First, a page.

The Kola Superdeep Borehole (Russian: Кольская сверхглубокая скважина) is the result of a scientific drilling project of the Soviet Union in the Pechengsky District, on the Kola Peninsula. The project attempted to drill as deep as possible into the Earth’s crust. Drilling began on 24 May 1970 using the Uralmash-4E, and later the Uralmash-15000 series drilling rig. Boreholes were drilled by branching from a central hole. The deepest, SG-3, reached 12,262 metres (40,230 ft; 7.619 mi) in 1989 and is the deepest artificial point on Earth. The borehole is 23 centimetres (9 in) in diameter.
In terms of true vertical depth, it is the deepest borehole in the world. For two decades it was also the world’s longest borehole in terms of measured depth along the well bore, until it was surpassed in 2008 by the 12,289-metre-long (40,318 ft) Al Shaheen oil well in Qatar, and in 2011 by the 12,345-metre-long (40,502 ft) Sakhalin-I Odoptu OP-11 Well (offshore from the Russian island of Sakhalin).
The main target depth was set at 15,000 m (49,000 ft). On 6 June 1979, the world depth record held by the Bertha Rogers hole in Washita County, Oklahoma, United States, at 9,583 m (31,440 ft) was broken. In 1983, the drill passed 12,000 m (39,000 ft), and drilling was stopped for about a year for numerous scientific and celebratory visits to the site. This idle period may have contributed to a breakdown on 27 September 1984: after drilling to 12,066 m (39,587 ft), a 5,000 m (16,000 ft) section of the drill string twisted off and was left in the hole. Drilling was later restarted from 7,000 m (23,000 ft).
The hole reached 12,262 m (40,230 ft) in 1989. In that year, the hole depth was expected to reach 13,500 m (44,300 ft) by the end of 1990 and 15,000 m (49,000 ft) by 1993. Because of higher-than-expected temperatures at this depth and location, 180 °C (356 °F) instead of the expected 100 °C (212 °F), drilling deeper was deemed unfeasible and the drilling was stopped in 1992.
The Kola borehole penetrated about a third of the way through the Baltic Shield continental crust, estimated to be around 35 kilometres (22 mi) deep, reaching Archean rocks at the bottom. The project has been a site of extensive geophysical examinations. The stated areas of study were the deep structure of the Baltic Shield, seismic discontinuities and the thermal regime in the Earth’s crust, the physical and chemical composition of the deep crust and the transition from upper to lower crust, lithospheric geophysics, and to create and develop technologies for deep geophysical study.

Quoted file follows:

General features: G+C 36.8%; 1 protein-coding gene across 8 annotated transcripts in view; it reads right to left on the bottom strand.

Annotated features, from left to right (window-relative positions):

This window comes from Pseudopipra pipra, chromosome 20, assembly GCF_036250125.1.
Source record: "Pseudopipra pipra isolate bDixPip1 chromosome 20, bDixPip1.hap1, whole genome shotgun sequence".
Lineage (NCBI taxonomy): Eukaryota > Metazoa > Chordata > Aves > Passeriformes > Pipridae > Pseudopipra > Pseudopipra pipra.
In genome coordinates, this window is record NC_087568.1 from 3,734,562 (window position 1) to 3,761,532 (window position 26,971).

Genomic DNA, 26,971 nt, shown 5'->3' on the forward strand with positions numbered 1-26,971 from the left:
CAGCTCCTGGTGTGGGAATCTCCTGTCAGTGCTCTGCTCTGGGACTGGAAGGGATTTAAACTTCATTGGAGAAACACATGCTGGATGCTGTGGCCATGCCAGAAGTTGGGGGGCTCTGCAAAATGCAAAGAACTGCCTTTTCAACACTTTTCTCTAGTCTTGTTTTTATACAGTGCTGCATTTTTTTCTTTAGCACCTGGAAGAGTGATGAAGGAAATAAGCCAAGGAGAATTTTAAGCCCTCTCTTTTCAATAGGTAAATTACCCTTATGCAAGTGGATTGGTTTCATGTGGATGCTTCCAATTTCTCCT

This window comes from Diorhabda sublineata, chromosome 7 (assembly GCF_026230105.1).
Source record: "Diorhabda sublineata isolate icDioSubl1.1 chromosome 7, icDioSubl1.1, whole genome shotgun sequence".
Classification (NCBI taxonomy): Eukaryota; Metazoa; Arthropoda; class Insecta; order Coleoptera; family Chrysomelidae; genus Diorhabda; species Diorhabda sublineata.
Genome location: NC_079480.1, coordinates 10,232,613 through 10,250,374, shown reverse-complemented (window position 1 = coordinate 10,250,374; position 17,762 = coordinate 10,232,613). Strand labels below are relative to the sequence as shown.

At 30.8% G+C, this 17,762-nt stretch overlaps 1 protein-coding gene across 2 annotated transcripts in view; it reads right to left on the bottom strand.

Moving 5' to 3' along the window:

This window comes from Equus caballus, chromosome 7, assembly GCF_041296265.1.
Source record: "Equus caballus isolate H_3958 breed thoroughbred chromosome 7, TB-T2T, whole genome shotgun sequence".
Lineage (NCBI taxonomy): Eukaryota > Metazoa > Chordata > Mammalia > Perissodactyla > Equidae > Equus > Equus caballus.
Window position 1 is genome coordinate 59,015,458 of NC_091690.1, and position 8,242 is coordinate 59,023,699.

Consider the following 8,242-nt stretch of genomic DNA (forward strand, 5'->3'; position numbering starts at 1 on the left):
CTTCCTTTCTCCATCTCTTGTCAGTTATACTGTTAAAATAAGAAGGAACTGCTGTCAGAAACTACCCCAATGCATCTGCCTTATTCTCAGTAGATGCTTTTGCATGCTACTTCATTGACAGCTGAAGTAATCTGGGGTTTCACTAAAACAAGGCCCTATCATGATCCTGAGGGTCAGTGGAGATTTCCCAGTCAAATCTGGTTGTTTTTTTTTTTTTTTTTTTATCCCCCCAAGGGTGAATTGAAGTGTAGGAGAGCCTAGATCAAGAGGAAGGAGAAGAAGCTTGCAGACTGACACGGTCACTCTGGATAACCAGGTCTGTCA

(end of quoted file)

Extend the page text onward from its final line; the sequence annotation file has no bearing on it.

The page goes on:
To scientists, one of the more fascinating findings to emerge from this well is that no transition from granite to basalt was found at the depth of about 7 km (4.3 mi), where the velocity of seismic waves has a discontinuity. Instead the change in the seismic wave velocity is caused by a metamorphic transition in the granite rock. In addition, the rock at that depth had been thoroughly fractured and was saturated with water, which was surprising. This water, unlike surface water, must have come from deep-crust minerals and had been unable to reach the surface because of a layer of impermeable rock.
Microscopic plankton fossils were found 6 kilometers (4 mi) below the surface.
Another unexpected discovery was a large quantity of hydrogen gas. The mud that flowed out of the hole was described as “boiling” with hydrogen.
The project ended in 1995 due to the dissolution of the Soviet Union, and the site has since been abandoned. The ruins of the site, however, are frequently visited by curious sightseers. No one appears to know how the superstructure tower was destroyed between 2007 and 2012.
- The United States had embarked on a similar project in 1957, dubbed Project Mohole, which was intended to penetrate the shallow crust under the Pacific Ocean off Mexico. After some initial drilling, the project was abandoned in 1966 because of a lack of funding. This program inspired the great successes of the Ocean Drilling Program, Integrated Ocean Drilling Program and the present International Ocean Discovery Program.
- The KTB superdeep borehole (German Continental Deep Drilling Programme, 1987–1995) at Windischeschenbach in northern Bavaria was drilled to a depth of 9,101 m (29,859 ft) reaching temperatures of more than 260 °C (500 °F). Its ambitious measuring program used high-temperature logging tools that were upgraded specifically for KTB.
The Kola Superdeep Borehole was the longest and deepest borehole in the world for nearly 20 years. In May 2008, a new record for borehole length was established by the extended-reach drilling (ERD) well BD-04A, which was drilled by Transocean for Maersk Oil in the Al Shaheen Oil Field in Qatar. Transocean drilled a total length of 12,289 m (40,318 ft), with a record horizontal reach of 10,902 m (35,768 ft) in only 36 days.
On 28 January 2011, Exxon Neftegas Ltd., operator of the Sakhalin-I project, drilled the world’s longest extended-reach well offshore on the Russian island of Sakhalin. It has surpassed the length of both the Al Shaheen well and the Kola borehole. The Odoptu OP-11 well reached a measured total length of 12,345 m (40,502 ft) and a horizontal displacement of 11,475 m (37,648 ft). Exxon Neftegas completed the well in 60 days.
On 27 August 2012, Exxon Neftegas Ltd beat its own record by completing the Z-44 Chayvo well. This ERD well reached a measured total length of 12,376 metres (40,604 ft).
In terms of depth below the surface, the Kola Superdeep Borehole SG-3 retains the world record at 12,262 metres (40,230 ft) in 1989, and is still the deepest artificial point on Earth.
|Greatest depth||12,262 metres (40,230 ft; 7.619 mi)|
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